Now it’s playoff time for CLG. This is when they need to step it up, as TSM and Immortals are clearly playing at a different level this split. If they can’t, it’ll be an early exit for the defending NA champions.
Cloud9 entered this Summer Split with some major changes, largely experimenting at the support position while bringing in new blood to the top lane (Jung “Impact” Eon-yeong) and a returning foundational player (William “Meteos” Hartman) in the jungle.
It took some time to come together, but the team has finally found the success they were looking for.
As long as this team has Nicolaj “Jensen” Jensen and Zachary “Sneaky” Scuderi as their two carries, the organization has the luxury of making such moves without missing a beat. The addition of Andy “Smoothie” Ta was an under-the-radar move, but he’s now officially supplanted Michael “Bunny FuFuu” Kurylo as the starting support player.
You can never discount a Cloud9 team in the playoffs, especially one with Jensen and Sneaky. If their run through the gauntlet last year (with two reverse sweeps) taught us anything, it’s that this team will find ways to grind out wins.
The real question is, can they pull off the upset against either Immortals or TSM?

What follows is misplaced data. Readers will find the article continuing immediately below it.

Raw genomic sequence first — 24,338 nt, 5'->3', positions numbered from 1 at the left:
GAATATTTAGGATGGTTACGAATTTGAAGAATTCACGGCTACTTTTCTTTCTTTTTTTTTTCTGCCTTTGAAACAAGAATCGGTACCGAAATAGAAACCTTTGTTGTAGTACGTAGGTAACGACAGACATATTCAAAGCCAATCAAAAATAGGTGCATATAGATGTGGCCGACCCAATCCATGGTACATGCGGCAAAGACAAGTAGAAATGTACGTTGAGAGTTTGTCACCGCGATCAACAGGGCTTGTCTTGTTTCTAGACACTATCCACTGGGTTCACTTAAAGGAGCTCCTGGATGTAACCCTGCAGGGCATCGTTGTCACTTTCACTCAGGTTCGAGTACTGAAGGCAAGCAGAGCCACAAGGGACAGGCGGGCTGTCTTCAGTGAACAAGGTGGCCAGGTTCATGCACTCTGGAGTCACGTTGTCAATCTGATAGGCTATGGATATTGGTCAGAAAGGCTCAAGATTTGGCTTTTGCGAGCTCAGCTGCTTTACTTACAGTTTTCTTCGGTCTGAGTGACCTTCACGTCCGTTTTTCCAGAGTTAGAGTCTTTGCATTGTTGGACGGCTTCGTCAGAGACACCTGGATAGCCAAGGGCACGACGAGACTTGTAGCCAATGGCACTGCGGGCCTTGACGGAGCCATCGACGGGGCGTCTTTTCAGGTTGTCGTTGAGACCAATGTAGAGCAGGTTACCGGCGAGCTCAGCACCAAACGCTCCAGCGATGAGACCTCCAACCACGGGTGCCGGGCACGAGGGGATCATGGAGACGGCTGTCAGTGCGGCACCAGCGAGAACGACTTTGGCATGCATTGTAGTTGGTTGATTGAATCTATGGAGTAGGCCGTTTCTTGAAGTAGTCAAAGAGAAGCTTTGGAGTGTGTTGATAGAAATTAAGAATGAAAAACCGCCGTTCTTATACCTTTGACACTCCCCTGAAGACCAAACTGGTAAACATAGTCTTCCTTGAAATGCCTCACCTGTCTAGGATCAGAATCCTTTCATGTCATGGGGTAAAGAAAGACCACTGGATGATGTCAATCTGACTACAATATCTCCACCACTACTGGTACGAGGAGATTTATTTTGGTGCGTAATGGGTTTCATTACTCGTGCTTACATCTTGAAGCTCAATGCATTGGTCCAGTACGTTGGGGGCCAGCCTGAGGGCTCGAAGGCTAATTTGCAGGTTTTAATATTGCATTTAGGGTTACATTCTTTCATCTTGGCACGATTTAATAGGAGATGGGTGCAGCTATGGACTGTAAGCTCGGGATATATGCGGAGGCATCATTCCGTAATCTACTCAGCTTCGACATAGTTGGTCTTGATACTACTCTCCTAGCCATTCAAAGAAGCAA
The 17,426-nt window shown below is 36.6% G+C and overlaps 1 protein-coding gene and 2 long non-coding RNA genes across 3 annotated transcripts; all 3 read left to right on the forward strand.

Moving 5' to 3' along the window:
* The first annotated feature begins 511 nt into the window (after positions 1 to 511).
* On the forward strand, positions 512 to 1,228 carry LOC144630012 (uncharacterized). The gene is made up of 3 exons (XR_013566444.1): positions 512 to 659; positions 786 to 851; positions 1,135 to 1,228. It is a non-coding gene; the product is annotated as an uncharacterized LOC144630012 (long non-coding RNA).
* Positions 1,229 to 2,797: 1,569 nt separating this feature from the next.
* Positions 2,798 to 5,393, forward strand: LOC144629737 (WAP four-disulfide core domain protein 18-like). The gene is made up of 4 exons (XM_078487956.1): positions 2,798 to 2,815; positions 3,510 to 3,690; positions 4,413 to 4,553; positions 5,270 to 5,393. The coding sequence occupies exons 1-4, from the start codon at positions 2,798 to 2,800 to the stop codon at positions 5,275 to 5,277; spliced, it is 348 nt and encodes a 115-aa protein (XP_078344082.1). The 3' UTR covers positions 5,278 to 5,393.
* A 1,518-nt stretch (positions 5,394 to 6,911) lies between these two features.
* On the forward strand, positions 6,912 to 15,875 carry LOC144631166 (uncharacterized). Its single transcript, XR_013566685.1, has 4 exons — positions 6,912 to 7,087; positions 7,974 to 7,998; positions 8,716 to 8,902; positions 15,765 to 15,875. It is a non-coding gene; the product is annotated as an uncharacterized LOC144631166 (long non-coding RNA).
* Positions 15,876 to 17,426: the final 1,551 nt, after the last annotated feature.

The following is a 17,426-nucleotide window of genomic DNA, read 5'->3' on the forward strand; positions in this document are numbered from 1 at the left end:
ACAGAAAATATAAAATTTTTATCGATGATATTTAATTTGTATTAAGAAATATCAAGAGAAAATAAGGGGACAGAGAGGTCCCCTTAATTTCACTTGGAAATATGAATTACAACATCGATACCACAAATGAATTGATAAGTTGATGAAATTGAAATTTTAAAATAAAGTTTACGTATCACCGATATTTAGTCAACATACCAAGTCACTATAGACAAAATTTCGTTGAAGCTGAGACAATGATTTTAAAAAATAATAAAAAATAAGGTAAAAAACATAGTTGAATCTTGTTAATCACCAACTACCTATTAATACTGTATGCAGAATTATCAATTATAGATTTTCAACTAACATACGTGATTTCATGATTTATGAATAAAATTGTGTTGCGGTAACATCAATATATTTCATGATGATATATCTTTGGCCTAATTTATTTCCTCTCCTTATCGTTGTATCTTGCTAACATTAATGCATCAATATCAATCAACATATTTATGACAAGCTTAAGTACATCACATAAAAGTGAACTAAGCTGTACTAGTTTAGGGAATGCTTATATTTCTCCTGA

Immortals looks just as strong in their sophomore split as they did last season. While they didn’t exactly run away from the competition (the talent in NA this split is much better), they still are strong favorites to reach Worlds.
The team has played more erratically this split, choosing to play an aggressive early game that can either snowball games or put them in a large hole come mid-game. Their sheer individual talent has allowed them to escape some pretty precarious situations this split, while still going 33-10 in individual games.
As Immortals showed us last split, it doesn’t matter how well you do during the regular season if you can’t translate that success in the playoffs. TSM was their nemesis then, and they were the only team to beat them in both of Immortals’ series losses this split.
Team SoloMid (17-1)
They’re back and better than ever.
After a Spring Split that saw TSM struggle just to secure a playoff spot, the team replaced their support player with rookie Vincent “Biofrost” Wang. Biofrost is, without a doubt, the rookie of the split and a great find for TSM.
Yiliang “Doublelift” Peng has had a record-setting split as he continues to be a world premiere ADC. Søren “Bjergsen” Bjerg will most likely be voted MVP for this split once again (11 game MVPs this split, two more than the next best player in the NA LCS).
Kevin “Hauntzer” Yarnell has steadily improved his play this split as well, providing TSM with the type of play in the top lane we saw from longtime TSM player Dyrus.
TSM will be heavy favorites at the esports betting sites heading into the NA Summer Split Playoffs. Their only series loss is a blip against Phoenix1 (who won’t be in the playoffs).
The second-best team, Immortals, has lost three straight series against TSM dating back to the Spring Split playoffs. Nothing is certain, but TSM is in prime position to claim the number one spot for NA heading to Worlds.